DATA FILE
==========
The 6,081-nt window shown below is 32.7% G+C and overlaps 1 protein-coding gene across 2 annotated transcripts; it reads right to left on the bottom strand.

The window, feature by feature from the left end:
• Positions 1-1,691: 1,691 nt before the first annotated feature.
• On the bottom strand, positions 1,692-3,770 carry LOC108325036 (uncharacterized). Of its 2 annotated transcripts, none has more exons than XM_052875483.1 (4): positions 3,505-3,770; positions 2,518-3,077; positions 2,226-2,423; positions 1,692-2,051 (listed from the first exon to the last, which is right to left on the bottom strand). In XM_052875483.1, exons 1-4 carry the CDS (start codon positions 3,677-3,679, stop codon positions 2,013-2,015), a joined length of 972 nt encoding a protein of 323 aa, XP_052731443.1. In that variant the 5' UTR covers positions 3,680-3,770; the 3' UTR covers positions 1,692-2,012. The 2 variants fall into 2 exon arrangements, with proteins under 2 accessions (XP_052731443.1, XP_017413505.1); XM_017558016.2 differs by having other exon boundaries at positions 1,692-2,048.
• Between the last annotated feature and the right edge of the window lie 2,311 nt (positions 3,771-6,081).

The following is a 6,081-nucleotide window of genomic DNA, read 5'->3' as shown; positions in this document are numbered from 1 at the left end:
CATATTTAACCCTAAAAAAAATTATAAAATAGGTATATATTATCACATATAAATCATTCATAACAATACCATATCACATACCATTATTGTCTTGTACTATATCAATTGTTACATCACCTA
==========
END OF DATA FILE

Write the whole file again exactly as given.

The 6,081-nt window shown below is 32.7% G+C and overlaps 1 protein-coding gene across 2 annotated transcripts; it reads right to left on the bottom strand.

The window, feature by feature from the left end:
• Positions 1-1,691: 1,691 nt before the first annotated feature.
• On the bottom strand, positions 1,692-3,770 carry LOC108325036 (uncharacterized). Of its 2 annotated transcripts, none has more exons than XM_052875483.1 (4): positions 3,505-3,770; positions 2,518-3,077; positions 2,226-2,423; positions 1,692-2,051 (listed from the first exon to the last, which is right to left on the bottom strand). In XM_052875483.1, exons 1-4 carry the CDS (start codon positions 3,677-3,679, stop codon positions 2,013-2,015), a joined length of 972 nt encoding a protein of 323 aa, XP_052731443.1. In that variant the 5' UTR covers positions 3,680-3,770; the 3' UTR covers positions 1,692-2,012. The 2 variants fall into 2 exon arrangements, with proteins under 2 accessions (XP_052731443.1, XP_017413505.1); XM_017558016.2 differs by having other exon boundaries at positions 1,692-2,048.
• Between the last annotated feature and the right edge of the window lie 2,311 nt (positions 3,771-6,081).

The following is a 6,081-nucleotide window of genomic DNA, read 5'->3' as shown; positions in this document are numbered from 1 at the left end:
CATATTTAACCCTAAAAAAAATTATAAAATAGGTATATATTATCACATATAAATCATTCATAACAATACCATATCACATACCATTATTGTCTTGTACTATATCAATTGTTACATCACCTA